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Articles by M. R Petersen
Total Records ( 2 ) for M. R Petersen
  R Nuruddin , W. C Hadden , M. R Petersen and M. K. Lim

In South Asia, gender disparity in child mortality is highest in Pakistan. We examined the influence of child gender on household decision regarding health care.


Prevalence ratios were calculated for 3740 children aged 1–59 months from 92 randomly selected villages of rural Pakistan using a cluster-adjusted log-binomial model. Level 1 variables included child and household characteristics and level 2 included village characteristics.


There were 25 more girl deaths than boys per 1000 live births (95% CI: 13.9, 48.6) among post-neonates and 38 more among children aged 12–59 months (95% CI: 10.5, 65.5). However, in adjusted analysis, gender was not a significant predictor of illness reporting, visit to health facilities, choice of provider, hospitalization and health expenditure. Significant predictors of health care were child's age, illness characteristics, number of children in the family, household socio-economic status and absence of girls' school in the village.


Differential care seeking for boys and girls is not seen in Thatta despite clear differences in mortality ratios. This calls for more creative research to identify pathways for gender differential in child mortality. Factors identified as influencing child health care and amenable to modification include poverty alleviation and girls' education.

  K. W Hanley , M. R Petersen , K. L Cheever and L. Luo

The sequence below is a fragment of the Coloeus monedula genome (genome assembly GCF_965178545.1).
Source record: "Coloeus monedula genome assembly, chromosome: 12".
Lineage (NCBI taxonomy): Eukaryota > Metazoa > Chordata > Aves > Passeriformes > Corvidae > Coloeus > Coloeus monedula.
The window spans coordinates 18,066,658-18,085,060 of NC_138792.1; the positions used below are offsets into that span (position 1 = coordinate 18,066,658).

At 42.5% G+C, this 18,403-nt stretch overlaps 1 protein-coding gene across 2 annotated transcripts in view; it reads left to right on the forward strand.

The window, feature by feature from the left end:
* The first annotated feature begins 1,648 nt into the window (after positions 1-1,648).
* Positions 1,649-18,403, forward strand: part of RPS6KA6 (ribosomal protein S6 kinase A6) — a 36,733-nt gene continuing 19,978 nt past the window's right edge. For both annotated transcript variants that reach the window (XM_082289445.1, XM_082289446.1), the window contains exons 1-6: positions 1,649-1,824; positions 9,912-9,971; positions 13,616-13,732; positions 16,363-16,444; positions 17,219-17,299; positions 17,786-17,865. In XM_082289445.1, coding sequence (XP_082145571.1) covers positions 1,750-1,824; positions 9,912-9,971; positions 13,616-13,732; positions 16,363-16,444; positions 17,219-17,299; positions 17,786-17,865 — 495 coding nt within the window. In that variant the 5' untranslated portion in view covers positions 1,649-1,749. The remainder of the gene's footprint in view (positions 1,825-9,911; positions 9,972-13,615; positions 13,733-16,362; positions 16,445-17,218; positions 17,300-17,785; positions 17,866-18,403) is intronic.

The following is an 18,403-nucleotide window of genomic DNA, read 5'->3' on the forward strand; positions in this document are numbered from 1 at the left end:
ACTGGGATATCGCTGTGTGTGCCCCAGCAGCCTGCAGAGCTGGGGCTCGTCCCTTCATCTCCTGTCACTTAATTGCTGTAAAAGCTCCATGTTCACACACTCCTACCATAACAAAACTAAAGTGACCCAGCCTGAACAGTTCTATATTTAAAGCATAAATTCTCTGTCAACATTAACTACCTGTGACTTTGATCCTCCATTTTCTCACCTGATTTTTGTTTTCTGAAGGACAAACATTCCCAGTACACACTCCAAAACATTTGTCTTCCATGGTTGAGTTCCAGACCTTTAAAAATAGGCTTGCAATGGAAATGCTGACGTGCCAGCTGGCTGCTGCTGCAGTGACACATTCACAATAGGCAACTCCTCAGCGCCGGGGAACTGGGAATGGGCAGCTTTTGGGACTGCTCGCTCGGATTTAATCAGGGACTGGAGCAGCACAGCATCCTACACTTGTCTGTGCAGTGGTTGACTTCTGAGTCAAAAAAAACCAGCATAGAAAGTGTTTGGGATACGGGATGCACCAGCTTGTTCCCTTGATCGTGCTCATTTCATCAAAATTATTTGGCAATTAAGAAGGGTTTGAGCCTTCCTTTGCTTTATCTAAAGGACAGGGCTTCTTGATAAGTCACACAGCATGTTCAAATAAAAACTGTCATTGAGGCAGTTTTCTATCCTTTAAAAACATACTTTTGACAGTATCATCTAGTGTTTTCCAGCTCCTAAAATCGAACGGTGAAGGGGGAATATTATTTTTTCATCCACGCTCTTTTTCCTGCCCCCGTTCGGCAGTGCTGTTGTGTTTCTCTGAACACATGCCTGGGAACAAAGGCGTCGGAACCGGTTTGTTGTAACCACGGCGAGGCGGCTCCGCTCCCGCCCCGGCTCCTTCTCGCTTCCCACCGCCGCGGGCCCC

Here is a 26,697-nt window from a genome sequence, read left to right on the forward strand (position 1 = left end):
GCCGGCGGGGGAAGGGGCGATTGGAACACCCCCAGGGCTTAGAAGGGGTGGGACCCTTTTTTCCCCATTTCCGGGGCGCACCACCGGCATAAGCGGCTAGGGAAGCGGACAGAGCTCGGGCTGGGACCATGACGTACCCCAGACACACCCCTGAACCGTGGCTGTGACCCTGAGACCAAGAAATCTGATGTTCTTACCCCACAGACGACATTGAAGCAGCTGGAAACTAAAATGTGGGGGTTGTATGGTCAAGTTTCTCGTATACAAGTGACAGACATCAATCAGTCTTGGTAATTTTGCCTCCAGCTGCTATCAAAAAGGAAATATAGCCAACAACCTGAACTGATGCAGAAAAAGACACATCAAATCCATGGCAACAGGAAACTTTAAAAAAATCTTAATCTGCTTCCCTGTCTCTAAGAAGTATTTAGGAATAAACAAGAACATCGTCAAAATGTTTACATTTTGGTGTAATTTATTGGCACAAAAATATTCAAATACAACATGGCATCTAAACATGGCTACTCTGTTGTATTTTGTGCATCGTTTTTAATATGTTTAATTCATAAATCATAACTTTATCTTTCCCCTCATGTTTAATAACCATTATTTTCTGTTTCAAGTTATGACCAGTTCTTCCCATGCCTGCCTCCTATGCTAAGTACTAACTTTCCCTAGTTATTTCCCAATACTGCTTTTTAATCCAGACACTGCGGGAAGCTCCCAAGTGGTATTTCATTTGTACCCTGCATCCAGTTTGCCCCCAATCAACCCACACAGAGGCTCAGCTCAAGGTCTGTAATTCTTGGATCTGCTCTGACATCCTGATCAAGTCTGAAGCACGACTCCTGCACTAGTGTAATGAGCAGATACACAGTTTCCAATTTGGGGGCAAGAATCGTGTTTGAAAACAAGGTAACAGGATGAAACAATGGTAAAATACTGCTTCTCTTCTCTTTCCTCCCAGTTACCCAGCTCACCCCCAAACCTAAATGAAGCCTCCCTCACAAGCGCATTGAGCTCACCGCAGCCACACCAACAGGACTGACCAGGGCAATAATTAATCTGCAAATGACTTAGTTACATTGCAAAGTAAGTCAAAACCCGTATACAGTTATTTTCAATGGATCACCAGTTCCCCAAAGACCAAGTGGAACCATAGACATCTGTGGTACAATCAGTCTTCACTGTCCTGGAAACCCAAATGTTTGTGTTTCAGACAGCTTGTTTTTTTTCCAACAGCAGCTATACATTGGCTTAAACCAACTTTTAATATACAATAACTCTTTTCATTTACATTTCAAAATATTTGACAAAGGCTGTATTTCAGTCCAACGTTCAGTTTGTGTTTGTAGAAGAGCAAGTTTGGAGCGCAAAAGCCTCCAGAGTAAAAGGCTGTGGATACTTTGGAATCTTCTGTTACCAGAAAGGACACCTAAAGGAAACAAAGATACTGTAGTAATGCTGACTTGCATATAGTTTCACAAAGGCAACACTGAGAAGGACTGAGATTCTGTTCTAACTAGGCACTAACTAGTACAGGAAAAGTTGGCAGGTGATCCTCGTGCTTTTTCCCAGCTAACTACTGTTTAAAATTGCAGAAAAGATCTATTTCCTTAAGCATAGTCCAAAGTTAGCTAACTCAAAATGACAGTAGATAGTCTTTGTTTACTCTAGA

1-Bromopropane (1-BP) has been marketed as an alternative for ozone depleting and other solvents; it is used in aerosol products, adhesives, metal, precision, and electronics cleaning solvents. Mechanisms of toxicity of 1-BP are not fully understood, but it may be a neurological and reproductive toxicant. Sparse exposure information prompted this study using 1-BP air sampling and urinary metabolites. Mercapturic acid conjugates are excreted in urine from 1-BP metabolism involving debromination. Research objectives were to evaluate the utility of urinary N-acetyl-S-(n-propyl)-L-cysteine (AcPrCys) for assessing exposure to 1-BP and compare it to urinary bromide [Br(–)] previously reported for these workers. Forty-eight-hour urine specimens were obtained from 30 workers at two factories where 1-BP spray adhesives were used to construct polyurethane foam seat cushions. Urine specimens were also obtained from 21 unexposed control subjects. All the workers' urine was collected into composite samples representing three time intervals: at work, after work but before bedtime, and upon awakening. Time-weighted average (TWA) geometric mean breathing zone concentrations were 92.4 and 10.5 p.p.m. for spraying and non-spraying jobs, respectively. Urinary AcPrCys showed the same trend as TWA exposures to 1-BP: higher levels were observed for sprayers. Associations of AcPrCys concentrations, adjusted for creatinine, with 1-BP TWA exposure were statistically significant for both sprayers (P < 0.05) and non-sprayers (P < 0.01). Spearman correlation coefficients for AcPrCys and Br(–) analyses determined from the same urine specimens were highly correlated (P < 0.0001). This study confirms that urinary AcPrCys is an important 1-BP metabolite and an effective biomarker for highly exposed foam cushion workers.

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